In May and June of 2016, the European Asylum Support Office (EASO) carried out a survey in Turkey for people from Syria and other third countries who were seeking international protection.
The need for the survey arose from the implementation of the EU-Turkey Statement, an agreement implemented on March 20 of that year. A major section of that accord provided for the return to Turkey of citizens of Syria and other third countries who had entered Greece from Turkey after that date.
One of EASO’s main responsibilities is to analyse information and inform EU member states regarding procedures in place for protecting asylum seekers and refugees from non-EU countries. The administrative procedures set out in the agreement would provide an indication as to what extent Turkey was indeed a safe third country for asylum-seekers.
When the first groups of returnees arrived back in Turkey in April and early May, 2016, strong allegations began coming from human rights organisations that Turkey was unfit for the purpose. Ever since then, the criteria for defining a “safe third country” and the question of whether Turkey actually fulfilled them have been a source of conflict between EU member states and experts defending the agreement on the one hand, and on the other, those who consider it to be legally unsound and the product of political expediencies.
Cover-up and expediencies
According to three reliable sources, EASO never formally completed drafting its report and the text was never published as an official document. Moreover, the decision to downgrade the report “was not discussed by the service’s management board”. In fact, the report’s existence was only once referred in the EUObserver of 15 June 2016 under the title “EU trying to bury report on Turkey migrants returns”.
The result of a leak of information that simply referred to the report’s existence, the EUObserver article drew no response from DG Home or EASO. It had expressed the view that the report could have dealt a major legal blow to the agreement and was “adding to the chorus of human rights defenders who say it is illegal”.
All sources also noted that the controversial report was downgraded when it was seen to provide insufficient support for the priorities of a group of EU member states and of the European Commission in seeing the agreement implemented. An official from an international agency have meanwhile referred to the report as “the one that never got out”.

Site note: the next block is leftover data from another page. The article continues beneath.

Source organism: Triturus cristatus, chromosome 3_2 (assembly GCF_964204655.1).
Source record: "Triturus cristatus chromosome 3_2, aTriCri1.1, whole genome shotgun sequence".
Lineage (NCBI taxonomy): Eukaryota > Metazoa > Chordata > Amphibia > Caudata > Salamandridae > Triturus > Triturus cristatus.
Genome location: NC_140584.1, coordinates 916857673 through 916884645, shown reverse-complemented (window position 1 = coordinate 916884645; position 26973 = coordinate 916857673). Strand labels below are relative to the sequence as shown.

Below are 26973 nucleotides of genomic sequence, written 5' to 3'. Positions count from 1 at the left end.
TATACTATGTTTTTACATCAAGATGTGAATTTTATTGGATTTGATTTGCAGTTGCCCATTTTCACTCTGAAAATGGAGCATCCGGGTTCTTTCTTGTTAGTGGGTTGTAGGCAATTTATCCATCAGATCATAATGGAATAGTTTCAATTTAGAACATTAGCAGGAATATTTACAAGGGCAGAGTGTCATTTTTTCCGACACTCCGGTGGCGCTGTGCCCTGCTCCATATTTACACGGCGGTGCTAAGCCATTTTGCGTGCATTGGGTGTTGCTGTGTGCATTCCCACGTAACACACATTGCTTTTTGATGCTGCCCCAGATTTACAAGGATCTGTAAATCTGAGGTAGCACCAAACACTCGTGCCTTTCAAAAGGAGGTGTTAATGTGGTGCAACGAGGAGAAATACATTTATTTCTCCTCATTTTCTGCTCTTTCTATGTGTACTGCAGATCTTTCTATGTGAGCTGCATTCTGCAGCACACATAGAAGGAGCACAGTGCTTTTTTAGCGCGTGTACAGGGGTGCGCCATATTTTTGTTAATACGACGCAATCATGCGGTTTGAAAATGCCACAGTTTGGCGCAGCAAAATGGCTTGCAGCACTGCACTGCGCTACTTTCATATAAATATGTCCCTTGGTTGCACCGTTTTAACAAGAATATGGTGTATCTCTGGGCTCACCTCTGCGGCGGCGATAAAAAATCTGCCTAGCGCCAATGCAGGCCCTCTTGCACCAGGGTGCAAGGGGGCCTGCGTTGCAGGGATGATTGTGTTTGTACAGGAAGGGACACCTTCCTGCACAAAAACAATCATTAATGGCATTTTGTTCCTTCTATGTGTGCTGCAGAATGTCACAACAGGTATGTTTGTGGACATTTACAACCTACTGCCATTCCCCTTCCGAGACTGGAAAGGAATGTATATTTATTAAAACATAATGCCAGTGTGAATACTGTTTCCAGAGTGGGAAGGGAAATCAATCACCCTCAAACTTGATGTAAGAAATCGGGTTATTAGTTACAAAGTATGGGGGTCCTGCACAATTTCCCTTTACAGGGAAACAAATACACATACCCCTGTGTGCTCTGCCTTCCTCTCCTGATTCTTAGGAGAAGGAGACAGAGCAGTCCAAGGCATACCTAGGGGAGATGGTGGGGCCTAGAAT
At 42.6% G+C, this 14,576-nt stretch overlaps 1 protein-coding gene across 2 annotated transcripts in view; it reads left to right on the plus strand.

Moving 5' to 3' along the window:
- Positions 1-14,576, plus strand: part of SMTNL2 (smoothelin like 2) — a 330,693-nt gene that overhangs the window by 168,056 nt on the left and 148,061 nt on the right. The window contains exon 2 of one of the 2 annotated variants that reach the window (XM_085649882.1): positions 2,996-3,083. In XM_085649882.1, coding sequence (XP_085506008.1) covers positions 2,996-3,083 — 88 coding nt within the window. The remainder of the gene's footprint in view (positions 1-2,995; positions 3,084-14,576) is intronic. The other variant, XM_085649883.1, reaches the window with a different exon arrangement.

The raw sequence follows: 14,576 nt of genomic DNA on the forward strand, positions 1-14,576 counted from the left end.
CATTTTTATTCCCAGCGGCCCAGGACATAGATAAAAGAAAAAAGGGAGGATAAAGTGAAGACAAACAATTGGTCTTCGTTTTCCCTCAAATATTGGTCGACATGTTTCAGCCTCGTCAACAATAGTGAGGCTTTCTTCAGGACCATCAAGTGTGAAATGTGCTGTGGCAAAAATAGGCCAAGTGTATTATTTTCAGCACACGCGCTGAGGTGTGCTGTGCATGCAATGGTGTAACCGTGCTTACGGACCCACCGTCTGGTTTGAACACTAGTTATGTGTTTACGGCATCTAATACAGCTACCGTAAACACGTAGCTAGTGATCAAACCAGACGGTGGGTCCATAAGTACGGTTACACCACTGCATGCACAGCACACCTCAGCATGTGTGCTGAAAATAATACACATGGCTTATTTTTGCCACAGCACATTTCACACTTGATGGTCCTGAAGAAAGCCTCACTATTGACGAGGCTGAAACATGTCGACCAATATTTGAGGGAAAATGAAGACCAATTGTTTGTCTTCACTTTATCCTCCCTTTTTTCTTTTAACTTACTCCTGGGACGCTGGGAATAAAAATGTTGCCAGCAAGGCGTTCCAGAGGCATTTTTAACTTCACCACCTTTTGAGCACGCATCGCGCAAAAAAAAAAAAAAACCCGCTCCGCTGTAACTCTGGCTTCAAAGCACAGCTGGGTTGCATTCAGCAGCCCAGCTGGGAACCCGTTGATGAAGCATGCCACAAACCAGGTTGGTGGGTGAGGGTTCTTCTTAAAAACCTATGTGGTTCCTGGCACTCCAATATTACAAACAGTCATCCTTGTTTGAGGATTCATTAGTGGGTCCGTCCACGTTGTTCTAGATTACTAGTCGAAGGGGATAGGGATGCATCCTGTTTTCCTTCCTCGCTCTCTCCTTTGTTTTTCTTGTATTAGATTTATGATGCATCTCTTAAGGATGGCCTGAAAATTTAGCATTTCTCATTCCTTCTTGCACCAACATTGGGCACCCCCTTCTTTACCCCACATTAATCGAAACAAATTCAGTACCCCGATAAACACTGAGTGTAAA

Any release or widespread distribution of the report – and the risk of it being leaked in the early summer 2016 while the tug of war over the agreement was in process – could in fact have torpedoed the political process which, under pressure from several sides, had been initiated by the Commission and by EU member states with a major stake in the agreement, such as Germany and the Netherlands.
At that time, members of various organisations as well as legal experts were systematically attacking the agreement, while interventions by the Greek government and EU authorities aimed at legitimising and fully enacting it, interventions that were stretching the limits of the rule of law.
Never in Greek Parliament
Lawyer Giota Masouridou, a close observer of the process in her capacity as part of the team of lawyers that presented a case to Greece’s Supreme Administrative Court as to whether Turkey is indeed a safe third country said “The implementation of the Statement, although never debated in the Greek Parliament and despite the fact that it is not legally binding, was imposed via legislative amendments recommending fast track asylum procedures, particularly for the five islands (Lesbos, Samos, Chios, Leros and Kos) and changed the composition of second-instance committees, which until then had been claiming that Turkey was not a safe third country for Syrian refugees,” she said, adding:
“Furthermore, the participation of EU agencies in asylum procedures, such as interviews of applicants by EASO’s authorised representatives, was undertaken in contravention of EASO’s responsibilities. Since then, the Greek authorities have considered Turkey to be a safe third country for Syrians, based on unpublished letters from political officials and inaccurate information on the Turkish legal framework and practices of Turkish authorities.”
At the time while rulings by the second-instance asylum committees were still pending, their members were publicly alleging attempts at intervention by Greece’s Migration Policy Ministry. Eventually, an amendment altering the composition of the second-instance committees was tabled in Parliament by Migration Policy Minister on June 15, 2016.